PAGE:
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Redistricting in Virginia goes to special masters

November 22nd, 2021, 7:05am by Sam Wang

Despite negative news coverage of redistricting, there’s a lot of hope (see my recent Twitter thread), especially compared with a decade ago. In particular, Virginia is looking up. Although the commission deadlocked, the law now assigns the job to the Virginia state Supreme Court. The Court has appointed two Special Masters, Bernard Grofman and Sean Trende, to draw maps by December 19th. Here at the Princeton Gerrymandering Project, we’ve analyzed and graded draft maps, as well as the maps that are in force now.

According to Virginia law, as well as the Court’s orders and regulations, the Special Masters will have to follow the same criteria as the Commission, namely the federal requirements of population equality and Voting Rights Act mandates, followed by state constitution and statute.

The Special Masters have a variety of options. One is to stay close to the current maps, making adjustments to deal with population shifts and to ensure compliance with the standards laid out by the Court in their November 19th order. Another is to draw new maps, either from scratch or using the Commission’s drafts.

Here at the Princeton Gerrymandering Project, we have developed a panel of quantitative metrics of fairness and performance, which can be applied to a hypothetical or actual map. We have applied these standards to all of the commission’s drafts, as well as the actual maps in effect today. Our report cards – as well as the underlying scores – are available here. We summarized our assessments of the draft maps on October 4th in this open memo to the public, where we highlighted which maps were reasonable starting points, assessed Black and Hispanic populations, and flagged a northern region of the state where Asian-American representation could be improved.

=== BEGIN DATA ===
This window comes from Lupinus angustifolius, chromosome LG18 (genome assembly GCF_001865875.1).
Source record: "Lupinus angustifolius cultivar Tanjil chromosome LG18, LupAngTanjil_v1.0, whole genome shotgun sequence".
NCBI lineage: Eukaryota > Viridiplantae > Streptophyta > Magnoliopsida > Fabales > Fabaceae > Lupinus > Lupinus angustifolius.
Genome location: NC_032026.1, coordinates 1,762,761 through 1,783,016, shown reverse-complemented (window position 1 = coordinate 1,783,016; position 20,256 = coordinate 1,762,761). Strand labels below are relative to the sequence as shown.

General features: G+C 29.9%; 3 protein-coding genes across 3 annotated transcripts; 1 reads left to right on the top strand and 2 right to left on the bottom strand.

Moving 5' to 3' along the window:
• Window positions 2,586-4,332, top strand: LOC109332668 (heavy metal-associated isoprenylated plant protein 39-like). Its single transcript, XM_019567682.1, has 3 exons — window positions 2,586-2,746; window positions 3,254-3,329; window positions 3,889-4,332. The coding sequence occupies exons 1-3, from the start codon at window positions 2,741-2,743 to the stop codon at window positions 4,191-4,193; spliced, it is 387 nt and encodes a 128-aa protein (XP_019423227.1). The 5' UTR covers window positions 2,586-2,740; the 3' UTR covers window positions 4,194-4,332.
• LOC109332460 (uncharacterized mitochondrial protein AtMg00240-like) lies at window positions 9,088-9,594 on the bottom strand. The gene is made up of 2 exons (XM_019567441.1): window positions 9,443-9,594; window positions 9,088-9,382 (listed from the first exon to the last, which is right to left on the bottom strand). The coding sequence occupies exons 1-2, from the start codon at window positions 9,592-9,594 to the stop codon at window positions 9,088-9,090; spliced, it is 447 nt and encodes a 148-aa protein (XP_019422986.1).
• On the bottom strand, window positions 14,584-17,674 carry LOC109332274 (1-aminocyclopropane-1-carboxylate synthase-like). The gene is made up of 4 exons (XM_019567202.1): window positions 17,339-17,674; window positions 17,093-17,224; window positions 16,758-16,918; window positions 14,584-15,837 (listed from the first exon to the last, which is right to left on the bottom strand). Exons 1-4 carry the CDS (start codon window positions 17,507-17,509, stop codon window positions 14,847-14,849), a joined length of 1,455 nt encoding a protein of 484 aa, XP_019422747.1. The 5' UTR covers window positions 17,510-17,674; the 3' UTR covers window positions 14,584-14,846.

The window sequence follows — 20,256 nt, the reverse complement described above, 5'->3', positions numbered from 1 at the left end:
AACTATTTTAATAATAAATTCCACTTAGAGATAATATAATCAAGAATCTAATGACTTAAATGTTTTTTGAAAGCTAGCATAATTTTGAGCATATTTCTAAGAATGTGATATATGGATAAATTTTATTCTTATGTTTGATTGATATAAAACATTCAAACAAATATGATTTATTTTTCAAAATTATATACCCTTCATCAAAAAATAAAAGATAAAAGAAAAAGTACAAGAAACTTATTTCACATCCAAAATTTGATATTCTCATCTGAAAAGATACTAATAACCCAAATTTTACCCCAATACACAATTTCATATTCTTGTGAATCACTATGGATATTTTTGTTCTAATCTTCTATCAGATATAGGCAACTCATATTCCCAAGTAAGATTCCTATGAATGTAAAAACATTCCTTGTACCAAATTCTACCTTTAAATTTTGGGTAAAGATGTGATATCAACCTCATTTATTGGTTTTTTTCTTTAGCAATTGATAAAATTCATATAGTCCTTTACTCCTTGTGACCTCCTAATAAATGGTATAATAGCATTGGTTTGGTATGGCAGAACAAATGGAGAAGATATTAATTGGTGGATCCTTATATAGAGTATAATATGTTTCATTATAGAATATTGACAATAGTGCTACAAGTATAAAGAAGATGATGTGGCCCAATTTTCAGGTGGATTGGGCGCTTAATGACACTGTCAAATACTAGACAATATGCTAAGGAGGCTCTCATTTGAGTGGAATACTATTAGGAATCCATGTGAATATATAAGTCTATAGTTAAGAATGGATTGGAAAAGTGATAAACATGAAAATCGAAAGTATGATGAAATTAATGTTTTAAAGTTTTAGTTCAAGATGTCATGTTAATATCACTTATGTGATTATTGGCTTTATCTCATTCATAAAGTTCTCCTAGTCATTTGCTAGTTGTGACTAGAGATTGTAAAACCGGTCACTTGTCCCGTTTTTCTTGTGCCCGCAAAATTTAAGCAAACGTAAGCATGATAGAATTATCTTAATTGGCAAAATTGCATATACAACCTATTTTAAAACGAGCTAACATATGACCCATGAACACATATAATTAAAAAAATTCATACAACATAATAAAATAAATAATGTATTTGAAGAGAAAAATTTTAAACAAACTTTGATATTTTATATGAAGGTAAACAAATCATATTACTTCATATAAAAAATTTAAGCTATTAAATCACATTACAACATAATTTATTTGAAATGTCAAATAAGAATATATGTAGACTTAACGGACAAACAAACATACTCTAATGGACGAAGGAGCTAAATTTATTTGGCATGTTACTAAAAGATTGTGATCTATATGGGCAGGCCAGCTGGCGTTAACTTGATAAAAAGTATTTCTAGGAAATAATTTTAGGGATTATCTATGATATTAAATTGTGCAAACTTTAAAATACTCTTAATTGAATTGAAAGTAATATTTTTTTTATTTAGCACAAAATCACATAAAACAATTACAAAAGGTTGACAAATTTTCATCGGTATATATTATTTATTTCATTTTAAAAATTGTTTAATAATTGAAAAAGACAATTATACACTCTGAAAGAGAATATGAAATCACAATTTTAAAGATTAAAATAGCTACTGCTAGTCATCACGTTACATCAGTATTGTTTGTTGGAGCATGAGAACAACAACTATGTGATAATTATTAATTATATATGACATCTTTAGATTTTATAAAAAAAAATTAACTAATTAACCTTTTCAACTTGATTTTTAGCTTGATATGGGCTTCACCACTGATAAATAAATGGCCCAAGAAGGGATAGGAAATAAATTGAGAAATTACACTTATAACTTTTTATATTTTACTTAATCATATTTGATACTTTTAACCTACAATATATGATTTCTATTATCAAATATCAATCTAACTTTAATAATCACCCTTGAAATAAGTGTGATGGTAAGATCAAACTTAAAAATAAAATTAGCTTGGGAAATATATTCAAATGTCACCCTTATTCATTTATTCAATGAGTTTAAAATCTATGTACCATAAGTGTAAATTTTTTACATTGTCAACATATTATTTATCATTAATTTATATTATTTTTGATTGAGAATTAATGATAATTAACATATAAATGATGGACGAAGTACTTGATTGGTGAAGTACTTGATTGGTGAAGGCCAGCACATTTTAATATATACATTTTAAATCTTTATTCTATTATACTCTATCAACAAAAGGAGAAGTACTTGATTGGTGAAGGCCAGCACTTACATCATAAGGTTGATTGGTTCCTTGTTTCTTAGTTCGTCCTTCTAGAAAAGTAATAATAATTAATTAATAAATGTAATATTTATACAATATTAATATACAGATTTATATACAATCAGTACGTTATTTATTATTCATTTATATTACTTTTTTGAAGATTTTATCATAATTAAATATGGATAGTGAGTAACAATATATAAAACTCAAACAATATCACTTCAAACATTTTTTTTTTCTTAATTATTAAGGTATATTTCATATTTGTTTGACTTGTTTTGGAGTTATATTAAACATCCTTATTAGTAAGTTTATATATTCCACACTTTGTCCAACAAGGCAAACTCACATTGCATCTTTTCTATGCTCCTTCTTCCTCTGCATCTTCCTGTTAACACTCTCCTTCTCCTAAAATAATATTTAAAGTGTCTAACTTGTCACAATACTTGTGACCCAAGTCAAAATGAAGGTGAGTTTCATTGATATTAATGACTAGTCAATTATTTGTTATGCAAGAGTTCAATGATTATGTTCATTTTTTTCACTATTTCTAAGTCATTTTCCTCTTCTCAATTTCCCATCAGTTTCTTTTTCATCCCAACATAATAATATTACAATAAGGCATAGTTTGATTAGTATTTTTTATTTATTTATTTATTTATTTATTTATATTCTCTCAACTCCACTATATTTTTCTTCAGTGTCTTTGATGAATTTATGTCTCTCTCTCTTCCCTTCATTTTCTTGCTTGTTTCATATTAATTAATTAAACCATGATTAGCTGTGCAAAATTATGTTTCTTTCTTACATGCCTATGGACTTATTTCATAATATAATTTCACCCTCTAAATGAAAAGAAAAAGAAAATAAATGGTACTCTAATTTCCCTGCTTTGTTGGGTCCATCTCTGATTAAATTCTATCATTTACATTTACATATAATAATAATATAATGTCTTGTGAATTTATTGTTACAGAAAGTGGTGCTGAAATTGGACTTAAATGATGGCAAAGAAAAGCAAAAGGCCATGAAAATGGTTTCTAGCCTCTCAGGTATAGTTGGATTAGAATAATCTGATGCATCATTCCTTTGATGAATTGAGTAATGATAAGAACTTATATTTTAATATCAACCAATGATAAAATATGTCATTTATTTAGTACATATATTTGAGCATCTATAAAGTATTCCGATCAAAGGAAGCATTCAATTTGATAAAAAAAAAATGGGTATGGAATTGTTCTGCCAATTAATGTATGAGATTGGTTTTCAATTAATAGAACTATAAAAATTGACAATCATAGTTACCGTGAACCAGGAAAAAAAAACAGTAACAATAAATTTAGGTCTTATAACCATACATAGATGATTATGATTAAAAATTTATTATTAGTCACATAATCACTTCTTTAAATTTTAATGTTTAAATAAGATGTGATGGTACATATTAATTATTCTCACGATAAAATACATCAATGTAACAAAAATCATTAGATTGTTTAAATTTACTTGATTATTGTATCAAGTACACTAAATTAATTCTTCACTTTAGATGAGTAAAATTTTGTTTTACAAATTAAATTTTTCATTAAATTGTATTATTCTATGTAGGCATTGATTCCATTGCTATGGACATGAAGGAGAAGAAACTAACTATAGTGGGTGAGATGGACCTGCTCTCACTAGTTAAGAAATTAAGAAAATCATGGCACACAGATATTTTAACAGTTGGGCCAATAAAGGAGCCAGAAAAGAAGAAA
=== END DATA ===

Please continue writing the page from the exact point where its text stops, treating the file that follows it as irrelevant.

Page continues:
On November 21 we made our standards completely transparent to the Virginia Supreme Court, in this letter. In it we described our scoring thresholds for what we consider an “A” grade. Of course, both Special Masters are fully capable of forming their own professional judgments about what is fair. But they might still be interested in our approach, which is standardized across states. Note that we failed Illinois, Texas, North Carolina, and Oregon, a bipartisan bouquet.

The Virginia Redistricting Commission produced several maps that scored highly on our fairness metrics. The following maps not only achieved high partisan fairness scores but also seem to heed calls for fair representation of minority communities. This includes the preservation of potential opportunities for Black Virginians to elect their candidates of choice as well as accounting for growing Asian American and Hispanic populations. In Northern Virginia especially, the following State Senate and House of Delegates maps could provide starting points from which to preserve those communities and create coalition districts. A complete list of our grades and minority composition metrics for the Virginia Commission’s maps can be found here.

Draft maps that may provide helpful starting points in the Court’s redistricting process:

Congressional Map B5

State Senate Map B3 , B5 (Note: Map B5 is not very competitive, but may provide a helpful starting point from which to consider minority coalition districts while trying to improve competitiveness.)

House of Delegates Maps B6, B7

Tags: Redistricting

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